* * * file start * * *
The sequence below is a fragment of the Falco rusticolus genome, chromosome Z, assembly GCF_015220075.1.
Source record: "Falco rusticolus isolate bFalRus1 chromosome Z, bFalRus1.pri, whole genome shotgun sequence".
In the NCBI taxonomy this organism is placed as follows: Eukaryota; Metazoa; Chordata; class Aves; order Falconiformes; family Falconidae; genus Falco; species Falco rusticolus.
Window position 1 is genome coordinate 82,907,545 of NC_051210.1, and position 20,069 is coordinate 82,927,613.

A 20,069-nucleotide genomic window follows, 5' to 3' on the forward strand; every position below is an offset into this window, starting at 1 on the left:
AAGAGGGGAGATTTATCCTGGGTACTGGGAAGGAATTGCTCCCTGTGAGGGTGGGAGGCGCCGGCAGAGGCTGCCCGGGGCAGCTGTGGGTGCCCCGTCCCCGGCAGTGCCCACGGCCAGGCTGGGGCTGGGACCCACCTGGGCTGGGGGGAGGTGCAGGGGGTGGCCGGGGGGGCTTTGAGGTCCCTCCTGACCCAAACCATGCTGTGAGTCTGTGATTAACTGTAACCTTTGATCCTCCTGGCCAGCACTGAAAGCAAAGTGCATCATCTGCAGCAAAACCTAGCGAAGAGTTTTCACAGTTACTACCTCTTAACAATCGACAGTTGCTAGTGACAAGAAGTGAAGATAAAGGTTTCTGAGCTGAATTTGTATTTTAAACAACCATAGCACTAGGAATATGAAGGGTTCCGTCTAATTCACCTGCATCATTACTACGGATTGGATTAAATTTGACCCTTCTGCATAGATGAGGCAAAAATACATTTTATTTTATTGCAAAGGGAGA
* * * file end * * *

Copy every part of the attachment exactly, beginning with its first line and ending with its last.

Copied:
The sequence below is a fragment of the Falco rusticolus genome, chromosome Z, assembly GCF_015220075.1.
Source record: "Falco rusticolus isolate bFalRus1 chromosome Z, bFalRus1.pri, whole genome shotgun sequence".
In the NCBI taxonomy this organism is placed as follows: Eukaryota; Metazoa; Chordata; class Aves; order Falconiformes; family Falconidae; genus Falco; species Falco rusticolus.
Window position 1 is genome coordinate 82,907,545 of NC_051210.1, and position 20,069 is coordinate 82,927,613.

A 20,069-nucleotide genomic window follows, 5' to 3' on the forward strand; every position below is an offset into this window, starting at 1 on the left:
AAGAGGGGAGATTTATCCTGGGTACTGGGAAGGAATTGCTCCCTGTGAGGGTGGGAGGCGCCGGCAGAGGCTGCCCGGGGCAGCTGTGGGTGCCCCGTCCCCGGCAGTGCCCACGGCCAGGCTGGGGCTGGGACCCACCTGGGCTGGGGGGAGGTGCAGGGGGTGGCCGGGGGGGCTTTGAGGTCCCTCCTGACCCAAACCATGCTGTGAGTCTGTGATTAACTGTAACCTTTGATCCTCCTGGCCAGCACTGAAAGCAAAGTGCATCATCTGCAGCAAAACCTAGCGAAGAGTTTTCACAGTTACTACCTCTTAACAATCGACAGTTGCTAGTGACAAGAAGTGAAGATAAAGGTTTCTGAGCTGAATTTGTATTTTAAACAACCATAGCACTAGGAATATGAAGGGTTCCGTCTAATTCACCTGCATCATTACTACGGATTGGATTAAATTTGACCCTTCTGCATAGATGAGGCAAAAATACATTTTATTTTATTGCAAAGGGAGA